Alfalfa is an unpredictable nectar source. My experience is it often yields the best when temps are high and the alfalfa is somewhat drought stressed. It's both caught me by surprise and disappointed me. I wouldn't get my hopes up to high with irrigated alfalfa. Seems like the water can go more for growth and less for nectar. The best answer is going to come from someone in your area who has tried it. I would inquire about spray, though. I have heard lots of sad alfalfa stories from out west.
This interests me. We have miles of alfalfa that is just starting to bloom after the first and only cut. I have been praying for rain, as we haven't had any in a month but perhaps its for the best. Under dry conditions how could alfalfa produce more nectar? Seems counter-intuitive?
Luke
 

·
Registered
Joined
·
279 Posts
This interests me. We have miles of alfalfa that is just starting to bloom after the first and only cut. I have been praying for rain, as we haven't had any in a month but perhaps its for the best. Under dry conditions how could alfalfa produce more nectar? Seems counter-intuitive?
Luke
Sharpdog,
for what is worth, everything shut down here in the Okanagan by mid July, I have irrigated alfalfa near by, but water is expensive and they sure don't give it as much as the corn fields. My first year hives are averaging two weeks to build comb fill and cap a medium. It has to be alfalfa, other than corn and lawns nothing else is green let alone in bloom. We are on the left overs from the second cut and some fields have been cut a third time so they are short but in bloom.
 

·
Registered
Joined
·
1,244 Posts
Under dry conditions how could alfalfa produce more nectar? Seems counter-intuitive?
Luke
I'm just guessing but, the sugar content of the nectar will be higher under drier conditions. Besides taking less nectar to make a pound of honey it could be that it is also much more attractive to the bees.

Tom
 

·
Registered
Joined
·
6,719 Posts
This interests me. We have miles of alfalfa that is just starting to bloom after the first and only cut. I have been praying for rain, as we haven't had any in a month but perhaps its for the best. Under dry conditions how could alfalfa produce more nectar? Seems counter-intuitive?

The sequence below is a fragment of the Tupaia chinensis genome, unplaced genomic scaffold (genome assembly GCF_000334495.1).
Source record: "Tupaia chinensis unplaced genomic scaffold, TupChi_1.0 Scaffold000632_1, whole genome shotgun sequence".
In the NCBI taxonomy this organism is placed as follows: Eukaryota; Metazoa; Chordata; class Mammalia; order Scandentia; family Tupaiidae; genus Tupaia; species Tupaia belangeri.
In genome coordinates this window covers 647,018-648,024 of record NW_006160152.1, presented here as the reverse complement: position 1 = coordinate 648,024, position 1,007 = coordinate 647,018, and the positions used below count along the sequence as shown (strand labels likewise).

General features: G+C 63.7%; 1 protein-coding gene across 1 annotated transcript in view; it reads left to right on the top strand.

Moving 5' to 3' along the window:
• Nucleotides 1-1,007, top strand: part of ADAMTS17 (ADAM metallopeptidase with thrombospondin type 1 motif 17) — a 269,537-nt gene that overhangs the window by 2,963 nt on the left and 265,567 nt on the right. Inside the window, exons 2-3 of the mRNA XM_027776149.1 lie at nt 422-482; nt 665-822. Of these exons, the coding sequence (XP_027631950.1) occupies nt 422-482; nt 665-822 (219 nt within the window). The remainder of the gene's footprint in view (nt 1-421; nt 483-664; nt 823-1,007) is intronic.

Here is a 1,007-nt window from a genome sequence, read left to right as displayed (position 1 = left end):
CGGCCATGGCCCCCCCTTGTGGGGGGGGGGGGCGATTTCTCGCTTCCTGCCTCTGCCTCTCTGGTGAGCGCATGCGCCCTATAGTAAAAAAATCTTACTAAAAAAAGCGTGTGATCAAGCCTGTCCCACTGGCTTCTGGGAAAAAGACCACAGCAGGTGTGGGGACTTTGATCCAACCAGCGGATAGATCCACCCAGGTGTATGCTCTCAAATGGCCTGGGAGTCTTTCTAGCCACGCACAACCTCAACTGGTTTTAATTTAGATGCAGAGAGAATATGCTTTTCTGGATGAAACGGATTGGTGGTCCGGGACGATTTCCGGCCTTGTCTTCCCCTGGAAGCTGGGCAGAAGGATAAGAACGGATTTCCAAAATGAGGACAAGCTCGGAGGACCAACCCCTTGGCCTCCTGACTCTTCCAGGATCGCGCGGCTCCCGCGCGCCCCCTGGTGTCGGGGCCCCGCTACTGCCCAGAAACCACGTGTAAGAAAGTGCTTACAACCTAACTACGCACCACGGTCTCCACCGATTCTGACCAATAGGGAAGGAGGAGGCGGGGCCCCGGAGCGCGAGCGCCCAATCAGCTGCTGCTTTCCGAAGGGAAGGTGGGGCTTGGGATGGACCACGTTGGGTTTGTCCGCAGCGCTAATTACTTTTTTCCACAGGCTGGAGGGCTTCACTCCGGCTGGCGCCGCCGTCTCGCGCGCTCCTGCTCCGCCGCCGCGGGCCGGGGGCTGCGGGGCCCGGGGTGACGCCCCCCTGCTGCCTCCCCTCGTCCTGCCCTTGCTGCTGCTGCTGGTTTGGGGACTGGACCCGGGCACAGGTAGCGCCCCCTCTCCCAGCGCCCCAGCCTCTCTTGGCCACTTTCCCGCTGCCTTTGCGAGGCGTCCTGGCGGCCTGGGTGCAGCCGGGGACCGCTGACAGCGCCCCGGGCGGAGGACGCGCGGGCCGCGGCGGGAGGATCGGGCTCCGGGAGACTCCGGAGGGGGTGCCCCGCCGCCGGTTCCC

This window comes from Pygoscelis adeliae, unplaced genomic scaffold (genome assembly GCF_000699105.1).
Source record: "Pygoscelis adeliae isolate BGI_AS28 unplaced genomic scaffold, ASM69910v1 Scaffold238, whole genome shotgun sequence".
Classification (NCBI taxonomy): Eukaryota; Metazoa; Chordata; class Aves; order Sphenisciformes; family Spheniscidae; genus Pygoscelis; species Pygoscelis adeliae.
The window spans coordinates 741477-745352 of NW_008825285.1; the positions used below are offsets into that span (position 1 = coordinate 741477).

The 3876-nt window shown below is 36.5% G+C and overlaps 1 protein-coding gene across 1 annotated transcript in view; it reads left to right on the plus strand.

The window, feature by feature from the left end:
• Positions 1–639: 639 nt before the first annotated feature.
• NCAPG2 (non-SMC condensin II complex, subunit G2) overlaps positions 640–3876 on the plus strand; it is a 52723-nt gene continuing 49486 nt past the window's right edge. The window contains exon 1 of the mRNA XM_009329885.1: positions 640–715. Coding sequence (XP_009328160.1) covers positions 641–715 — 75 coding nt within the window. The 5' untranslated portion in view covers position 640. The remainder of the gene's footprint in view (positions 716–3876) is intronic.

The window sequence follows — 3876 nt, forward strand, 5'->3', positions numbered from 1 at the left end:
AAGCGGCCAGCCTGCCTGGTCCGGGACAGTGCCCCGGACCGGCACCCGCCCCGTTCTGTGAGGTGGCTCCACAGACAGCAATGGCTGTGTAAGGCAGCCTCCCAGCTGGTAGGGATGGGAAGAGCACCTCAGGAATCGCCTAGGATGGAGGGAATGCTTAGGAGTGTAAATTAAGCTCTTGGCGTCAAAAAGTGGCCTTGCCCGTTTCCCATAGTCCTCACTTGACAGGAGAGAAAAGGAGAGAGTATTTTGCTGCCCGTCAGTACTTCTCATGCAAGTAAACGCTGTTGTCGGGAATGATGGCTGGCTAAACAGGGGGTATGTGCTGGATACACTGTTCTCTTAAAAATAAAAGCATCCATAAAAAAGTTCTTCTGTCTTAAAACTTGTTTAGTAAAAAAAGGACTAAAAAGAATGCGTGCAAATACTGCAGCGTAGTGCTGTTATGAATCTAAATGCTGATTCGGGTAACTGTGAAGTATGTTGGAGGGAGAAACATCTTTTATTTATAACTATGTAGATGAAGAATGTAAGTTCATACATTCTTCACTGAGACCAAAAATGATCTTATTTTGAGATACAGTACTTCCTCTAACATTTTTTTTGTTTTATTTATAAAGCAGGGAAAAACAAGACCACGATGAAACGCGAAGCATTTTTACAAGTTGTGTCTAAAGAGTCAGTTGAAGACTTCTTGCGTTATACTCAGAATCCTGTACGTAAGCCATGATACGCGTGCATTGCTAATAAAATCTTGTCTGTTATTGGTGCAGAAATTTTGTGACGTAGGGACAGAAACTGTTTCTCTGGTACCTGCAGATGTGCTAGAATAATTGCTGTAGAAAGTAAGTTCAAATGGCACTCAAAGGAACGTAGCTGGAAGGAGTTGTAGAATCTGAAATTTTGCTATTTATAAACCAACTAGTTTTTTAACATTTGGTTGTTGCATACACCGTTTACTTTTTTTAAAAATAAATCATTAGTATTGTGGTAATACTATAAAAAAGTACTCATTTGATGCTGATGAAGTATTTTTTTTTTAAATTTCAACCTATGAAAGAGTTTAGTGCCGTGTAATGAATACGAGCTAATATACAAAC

Luke
Yes it does seem odd but I have seen it time after time. Ian is quite right, alfalfa will root down as deep as 15'. Heres another oddity. Alfalfa honey produced at higher elevations is generally darker than alfalfa honey at lower elevations. Anything much over 5,000' will usually grade out in the ELA range (35mm and above). Our alfalfa at the 2,000' range is usually in the mid to upper 20 mm range.
 

·
Registered
Joined
·
157 Posts
The elevation idea is interesting. I am at 4300 feet and my alfalfa honey comes out dark. I just thought the bees were mixing something else with it. This is good to know.
 

·
Registered
Joined
·
4,594 Posts
Ian and Jim are right about the roots. The subsoil has an effect also. Some of our yards are on clay, the others on glacial till A.K.A. sand and gravel, which dries out fast. They react to rain and drought differently.

The "Bull of the Woods" would say that a dry spell after cutting alfalfa MIGHT cause the alfalfa to bloom before it was tall enough to cut. That was the situation with some of our yards in August of 2012.

Crazy Roland
 

·
Registered
Joined
·
1,330 Posts
Quite often older stands of alfalfa will be left to go to seed after the third cutting in a dry year. That's when you want have bees there. Owners often look for bees to help with pollination during this time too. A good seed crop can be lucrative for both bee owners & farmers.
 

·
Registered
Joined
·
114 Posts
farmers here are on the 5th cutting. been a great year for growing it here but not making honey off it. we have heavy soil so we need hot and dry to make honey. some bee yards in sandy soil like roland spoke of did good this year while most in heavy soil did not do as well. only two days in the 90s here all year.
 

·
Registered
Joined
·
1,120 Posts
We have bees on both irrigated and dry. Still have honey coming in from the irrigated fields while the dry fields couldnt come back from the drought. Not a bee on the flowers in the dry. Last year was opposite.
 
1 - 20 of 25 Posts
Top